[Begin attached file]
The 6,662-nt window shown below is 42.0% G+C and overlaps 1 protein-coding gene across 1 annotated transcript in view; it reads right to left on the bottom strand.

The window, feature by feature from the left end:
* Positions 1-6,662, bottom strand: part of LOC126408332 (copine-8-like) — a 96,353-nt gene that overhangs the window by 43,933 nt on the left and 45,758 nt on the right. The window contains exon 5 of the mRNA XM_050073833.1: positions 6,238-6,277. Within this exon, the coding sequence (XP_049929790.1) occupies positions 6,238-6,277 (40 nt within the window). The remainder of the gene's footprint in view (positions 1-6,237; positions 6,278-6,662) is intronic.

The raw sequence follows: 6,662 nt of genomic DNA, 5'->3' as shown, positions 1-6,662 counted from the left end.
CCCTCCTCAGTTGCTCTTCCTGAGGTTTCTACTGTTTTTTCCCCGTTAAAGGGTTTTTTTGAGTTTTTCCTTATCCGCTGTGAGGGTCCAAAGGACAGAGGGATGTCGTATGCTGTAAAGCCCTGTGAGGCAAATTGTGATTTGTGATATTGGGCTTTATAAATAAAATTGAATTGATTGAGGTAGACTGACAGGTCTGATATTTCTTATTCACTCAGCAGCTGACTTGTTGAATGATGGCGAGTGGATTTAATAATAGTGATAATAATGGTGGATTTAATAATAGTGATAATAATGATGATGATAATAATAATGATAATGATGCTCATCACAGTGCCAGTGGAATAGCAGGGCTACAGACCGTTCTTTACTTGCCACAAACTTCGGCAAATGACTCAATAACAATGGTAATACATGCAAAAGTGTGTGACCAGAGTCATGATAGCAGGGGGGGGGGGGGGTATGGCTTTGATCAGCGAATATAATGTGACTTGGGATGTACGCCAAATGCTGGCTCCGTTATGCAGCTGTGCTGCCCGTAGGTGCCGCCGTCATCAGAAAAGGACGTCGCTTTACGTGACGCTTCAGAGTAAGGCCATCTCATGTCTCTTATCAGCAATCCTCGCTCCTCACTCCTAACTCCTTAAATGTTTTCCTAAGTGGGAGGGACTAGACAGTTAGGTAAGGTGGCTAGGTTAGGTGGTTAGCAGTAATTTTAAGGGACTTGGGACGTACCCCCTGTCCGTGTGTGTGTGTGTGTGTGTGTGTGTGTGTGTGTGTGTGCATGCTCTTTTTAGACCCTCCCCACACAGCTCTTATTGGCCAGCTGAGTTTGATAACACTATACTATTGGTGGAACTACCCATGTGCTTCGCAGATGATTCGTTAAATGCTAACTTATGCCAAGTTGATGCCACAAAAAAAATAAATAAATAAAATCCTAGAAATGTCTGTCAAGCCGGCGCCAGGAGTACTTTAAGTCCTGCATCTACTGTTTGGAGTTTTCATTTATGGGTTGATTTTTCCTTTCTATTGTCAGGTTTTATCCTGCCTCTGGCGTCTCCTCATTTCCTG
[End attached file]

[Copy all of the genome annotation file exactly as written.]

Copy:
The 6,662-nt window shown below is 42.0% G+C and overlaps 1 protein-coding gene across 1 annotated transcript in view; it reads right to left on the bottom strand.

The window, feature by feature from the left end:
* Positions 1-6,662, bottom strand: part of LOC126408332 (copine-8-like) — a 96,353-nt gene that overhangs the window by 43,933 nt on the left and 45,758 nt on the right. The window contains exon 5 of the mRNA XM_050073833.1: positions 6,238-6,277. Within this exon, the coding sequence (XP_049929790.1) occupies positions 6,238-6,277 (40 nt within the window). The remainder of the gene's footprint in view (positions 1-6,237; positions 6,278-6,662) is intronic.

The raw sequence follows: 6,662 nt of genomic DNA, 5'->3' as shown, positions 1-6,662 counted from the left end.
CCCTCCTCAGTTGCTCTTCCTGAGGTTTCTACTGTTTTTTCCCCGTTAAAGGGTTTTTTTGAGTTTTTCCTTATCCGCTGTGAGGGTCCAAAGGACAGAGGGATGTCGTATGCTGTAAAGCCCTGTGAGGCAAATTGTGATTTGTGATATTGGGCTTTATAAATAAAATTGAATTGATTGAGGTAGACTGACAGGTCTGATATTTCTTATTCACTCAGCAGCTGACTTGTTGAATGATGGCGAGTGGATTTAATAATAGTGATAATAATGGTGGATTTAATAATAGTGATAATAATGATGATGATAATAATAATGATAATGATGCTCATCACAGTGCCAGTGGAATAGCAGGGCTACAGACCGTTCTTTACTTGCCACAAACTTCGGCAAATGACTCAATAACAATGGTAATACATGCAAAAGTGTGTGACCAGAGTCATGATAGCAGGGGGGGGGGGGGGTATGGCTTTGATCAGCGAATATAATGTGACTTGGGATGTACGCCAAATGCTGGCTCCGTTATGCAGCTGTGCTGCCCGTAGGTGCCGCCGTCATCAGAAAAGGACGTCGCTTTACGTGACGCTTCAGAGTAAGGCCATCTCATGTCTCTTATCAGCAATCCTCGCTCCTCACTCCTAACTCCTTAAATGTTTTCCTAAGTGGGAGGGACTAGACAGTTAGGTAAGGTGGCTAGGTTAGGTGGTTAGCAGTAATTTTAAGGGACTTGGGACGTACCCCCTGTCCGTGTGTGTGTGTGTGTGTGTGTGTGTGTGTGTGTGTGTGCATGCTCTTTTTAGACCCTCCCCACACAGCTCTTATTGGCCAGCTGAGTTTGATAACACTATACTATTGGTGGAACTACCCATGTGCTTCGCAGATGATTCGTTAAATGCTAACTTATGCCAAGTTGATGCCACAAAAAAAATAAATAAATAAAATCCTAGAAATGTCTGTCAAGCCGGCGCCAGGAGTACTTTAAGTCCTGCATCTACTGTTTGGAGTTTTCATTTATGGGTTGATTTTTCCTTTCTATTGTCAGGTTTTATCCTGCCTCTGGCGTCTCCTCATTTCCTG